By James D. Phillips
One of the most frequent questions that our attorneys are asked at seminars is, “What do I do if I am involved in a Traffic Stop While Carrying a Firearm?” Sometime, what you are required to do by law, and what we recommend you do differ. The first paragraph below discusses what you MUST do under Florida law if you are involved in a traffic stop while carrying a firearm, the second is our recommendation of how to handle a traffic stop while carrying a firearm, but is not required under Florida law.
WHAT THE LAW REQUIRES
Florida Statute 790.06(1) requires a CWFL holder who is carrying a concealed firearm to carry their CWFL with them while carrying a firearm along with valid identification, such as your driver license. If after you have been pulled over by law enforcement, the officer specifically asks to see your CWFL, then the law requires you to provide it to him or her along with your valid identification. If you fail to do so, then you will be committing a noncriminal violation and required to pay $25.00 to the clerk of the court. You are not automatically required to give an officer your CWFL upon contact with law enforcement, they must ask for it. Please keep in mind this is specific to the state of Florida as other states require you to notify the officer upon contact. Furthermore, there is no state or federal requirement to notify the officer that you have a gun on you or in your car, even if the officer asks you. What you are not allowed to do is lie if the officer asks you. Should you choose to, you are allowed to inform the officer that you are not going to answer any question, but you cannot lie.
Remember, just because you have the legal right to do something, does not mean it is the best course of action. How you handle a traffic encounter with law enforcement is ultimately up to you, but based on our experience with law enforcement, we advise people to be honest with law enforcement when it comes to being pulled over while lawfully carrying concealed. If you do not inform the officer that you have a gun on you or in your car and he or she sees it, you are likely to be staring down the business end of the officer’s gun. This is a situation most of us would like to avoid. We have found that the best approach when carrying a firearm on you or in your car lawfully, if pulled over, is to open all the windows and turn on the dome lights immediately. That way as the officer approaches, he can clearly see in the car and observe that you are not a threat. Once you have done so, it is best to put your hands on the steering wheel and leave them there. Passengers should also keep their hands empty and in plain view. When the officer approaches your window, calmly let them know you have a CWFL and a firearm on you. Ask them how they would like you to proceed and follow their directions.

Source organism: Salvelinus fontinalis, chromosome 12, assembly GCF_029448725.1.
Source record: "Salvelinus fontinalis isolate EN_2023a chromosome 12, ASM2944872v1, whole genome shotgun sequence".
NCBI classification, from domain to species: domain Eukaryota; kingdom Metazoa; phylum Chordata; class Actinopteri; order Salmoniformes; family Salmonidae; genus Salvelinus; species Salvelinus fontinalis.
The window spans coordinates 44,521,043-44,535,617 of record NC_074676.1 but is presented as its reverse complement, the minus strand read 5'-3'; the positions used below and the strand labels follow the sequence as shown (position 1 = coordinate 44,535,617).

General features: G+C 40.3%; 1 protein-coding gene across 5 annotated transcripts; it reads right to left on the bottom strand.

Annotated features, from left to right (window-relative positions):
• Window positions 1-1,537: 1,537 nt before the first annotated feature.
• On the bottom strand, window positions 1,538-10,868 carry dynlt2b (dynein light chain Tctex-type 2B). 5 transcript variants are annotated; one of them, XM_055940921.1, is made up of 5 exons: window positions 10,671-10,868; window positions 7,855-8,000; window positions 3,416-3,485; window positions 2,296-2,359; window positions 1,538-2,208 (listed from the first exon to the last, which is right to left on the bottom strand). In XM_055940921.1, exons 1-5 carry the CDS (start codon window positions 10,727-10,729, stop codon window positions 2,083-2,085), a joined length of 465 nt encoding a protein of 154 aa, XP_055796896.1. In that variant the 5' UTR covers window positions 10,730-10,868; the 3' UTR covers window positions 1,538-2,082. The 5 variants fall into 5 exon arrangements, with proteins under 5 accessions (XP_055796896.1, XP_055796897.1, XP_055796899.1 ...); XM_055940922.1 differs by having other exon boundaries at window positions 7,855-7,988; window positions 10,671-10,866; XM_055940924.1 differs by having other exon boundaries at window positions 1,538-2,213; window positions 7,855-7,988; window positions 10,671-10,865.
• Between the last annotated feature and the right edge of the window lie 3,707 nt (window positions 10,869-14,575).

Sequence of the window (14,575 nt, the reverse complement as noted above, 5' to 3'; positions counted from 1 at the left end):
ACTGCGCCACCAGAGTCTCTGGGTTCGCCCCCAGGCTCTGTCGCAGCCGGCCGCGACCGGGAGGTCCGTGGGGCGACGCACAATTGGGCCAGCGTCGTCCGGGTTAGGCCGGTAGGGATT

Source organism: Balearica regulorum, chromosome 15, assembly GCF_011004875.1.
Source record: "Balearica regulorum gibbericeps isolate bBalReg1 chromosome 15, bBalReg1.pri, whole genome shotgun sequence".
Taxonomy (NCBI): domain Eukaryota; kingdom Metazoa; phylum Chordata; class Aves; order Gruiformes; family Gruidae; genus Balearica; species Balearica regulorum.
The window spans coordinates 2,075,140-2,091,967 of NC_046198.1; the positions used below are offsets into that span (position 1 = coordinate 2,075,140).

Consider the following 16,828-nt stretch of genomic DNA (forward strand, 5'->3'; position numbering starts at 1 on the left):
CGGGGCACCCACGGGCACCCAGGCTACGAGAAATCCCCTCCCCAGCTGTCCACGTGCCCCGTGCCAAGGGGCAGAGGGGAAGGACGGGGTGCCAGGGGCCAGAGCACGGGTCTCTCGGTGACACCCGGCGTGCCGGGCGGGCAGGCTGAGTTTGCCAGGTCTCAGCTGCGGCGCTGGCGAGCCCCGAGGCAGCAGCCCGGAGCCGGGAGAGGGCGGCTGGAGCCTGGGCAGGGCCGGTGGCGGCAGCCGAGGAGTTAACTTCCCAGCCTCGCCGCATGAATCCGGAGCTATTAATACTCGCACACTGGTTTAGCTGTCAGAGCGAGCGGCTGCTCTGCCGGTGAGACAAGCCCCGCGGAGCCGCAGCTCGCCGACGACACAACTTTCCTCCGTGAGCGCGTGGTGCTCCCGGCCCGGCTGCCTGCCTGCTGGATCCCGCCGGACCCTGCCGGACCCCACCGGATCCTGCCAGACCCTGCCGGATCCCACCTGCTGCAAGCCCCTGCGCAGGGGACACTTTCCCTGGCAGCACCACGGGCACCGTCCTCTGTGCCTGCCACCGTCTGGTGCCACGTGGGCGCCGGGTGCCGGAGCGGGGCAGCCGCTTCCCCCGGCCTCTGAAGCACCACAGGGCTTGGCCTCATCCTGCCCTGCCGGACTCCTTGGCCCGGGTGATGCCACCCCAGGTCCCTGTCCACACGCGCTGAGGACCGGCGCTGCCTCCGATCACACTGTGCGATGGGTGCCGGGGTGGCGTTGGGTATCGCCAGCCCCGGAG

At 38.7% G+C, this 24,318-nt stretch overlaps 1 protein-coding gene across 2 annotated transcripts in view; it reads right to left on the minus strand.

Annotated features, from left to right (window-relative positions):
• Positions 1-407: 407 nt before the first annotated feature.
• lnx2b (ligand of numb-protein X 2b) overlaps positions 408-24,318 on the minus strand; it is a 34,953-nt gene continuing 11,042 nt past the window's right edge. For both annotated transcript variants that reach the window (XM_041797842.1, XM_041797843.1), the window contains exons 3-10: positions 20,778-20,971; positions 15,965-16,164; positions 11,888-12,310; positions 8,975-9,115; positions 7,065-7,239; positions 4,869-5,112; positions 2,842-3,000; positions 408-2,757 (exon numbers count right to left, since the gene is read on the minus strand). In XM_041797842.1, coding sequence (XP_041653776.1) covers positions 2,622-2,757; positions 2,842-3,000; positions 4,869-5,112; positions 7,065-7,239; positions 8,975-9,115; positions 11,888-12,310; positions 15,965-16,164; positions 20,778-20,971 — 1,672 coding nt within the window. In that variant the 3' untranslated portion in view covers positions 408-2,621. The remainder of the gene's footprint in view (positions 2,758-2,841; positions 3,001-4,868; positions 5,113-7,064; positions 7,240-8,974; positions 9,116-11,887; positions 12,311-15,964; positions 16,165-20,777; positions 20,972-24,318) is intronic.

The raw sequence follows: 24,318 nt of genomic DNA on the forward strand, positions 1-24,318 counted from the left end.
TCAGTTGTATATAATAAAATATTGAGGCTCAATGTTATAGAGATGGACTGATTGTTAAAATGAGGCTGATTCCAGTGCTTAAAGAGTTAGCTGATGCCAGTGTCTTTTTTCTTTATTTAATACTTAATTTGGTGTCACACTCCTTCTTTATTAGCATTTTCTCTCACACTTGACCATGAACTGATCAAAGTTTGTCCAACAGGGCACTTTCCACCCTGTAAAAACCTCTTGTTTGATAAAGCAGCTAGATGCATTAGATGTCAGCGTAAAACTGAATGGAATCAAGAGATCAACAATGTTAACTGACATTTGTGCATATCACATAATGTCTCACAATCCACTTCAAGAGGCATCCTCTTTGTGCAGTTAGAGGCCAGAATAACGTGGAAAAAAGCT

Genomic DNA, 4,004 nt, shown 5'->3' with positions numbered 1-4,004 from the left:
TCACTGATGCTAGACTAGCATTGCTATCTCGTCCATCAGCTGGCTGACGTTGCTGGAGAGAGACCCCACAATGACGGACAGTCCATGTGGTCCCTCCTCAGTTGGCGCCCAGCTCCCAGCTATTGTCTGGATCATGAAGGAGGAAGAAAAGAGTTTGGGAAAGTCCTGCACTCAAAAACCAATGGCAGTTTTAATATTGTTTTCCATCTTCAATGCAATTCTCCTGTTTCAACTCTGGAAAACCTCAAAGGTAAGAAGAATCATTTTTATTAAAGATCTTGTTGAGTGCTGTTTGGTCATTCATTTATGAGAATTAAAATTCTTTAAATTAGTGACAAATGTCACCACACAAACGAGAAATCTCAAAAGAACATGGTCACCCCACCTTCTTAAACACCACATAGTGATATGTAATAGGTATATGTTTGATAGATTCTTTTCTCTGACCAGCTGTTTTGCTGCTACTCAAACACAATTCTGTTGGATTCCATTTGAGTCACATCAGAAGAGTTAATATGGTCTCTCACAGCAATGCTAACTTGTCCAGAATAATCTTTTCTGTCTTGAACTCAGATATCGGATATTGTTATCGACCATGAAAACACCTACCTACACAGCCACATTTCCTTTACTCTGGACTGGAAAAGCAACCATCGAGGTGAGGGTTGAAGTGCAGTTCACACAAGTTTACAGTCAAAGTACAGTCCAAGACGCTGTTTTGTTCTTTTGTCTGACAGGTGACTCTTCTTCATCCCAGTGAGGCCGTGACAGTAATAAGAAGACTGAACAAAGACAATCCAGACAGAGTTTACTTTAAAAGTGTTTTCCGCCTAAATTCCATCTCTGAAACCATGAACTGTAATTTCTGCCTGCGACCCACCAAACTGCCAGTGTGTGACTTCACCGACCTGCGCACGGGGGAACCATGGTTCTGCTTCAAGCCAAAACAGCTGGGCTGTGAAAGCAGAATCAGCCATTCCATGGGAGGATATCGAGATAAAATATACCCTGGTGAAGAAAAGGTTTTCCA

USE THE WORD FIREARM, NOT GUN
You should not use the word gun but instead use the word firearm. Officers are trained to yell out “Gun” to other officers when they see one. This word triggers apprehension and reaction from law enforcement. Furthermore, by notifying the officer that you have a gun and showing him or her your CWFL, you are letting that officer know that you are not a convicted felon, but a lawful gun owner who is not likely a threat. Yes, it is true that by disclosing this information the officer may order you out of the car and temporarily seize you and your firearm for officer safety. They also may enter your vehicle to retrieve your firearm without a warrant or your consent. How the officer reacts to you providing this information depends on the officer and their experiences and training. They may disarm you as we discussed in prior posts. At the end of the day, both you and law enforcement want to go home safely. Remember, the paragraph above tells you what the law requires, the second is how we personally choose to handle such an encounter but is not required by law.
About James Phillips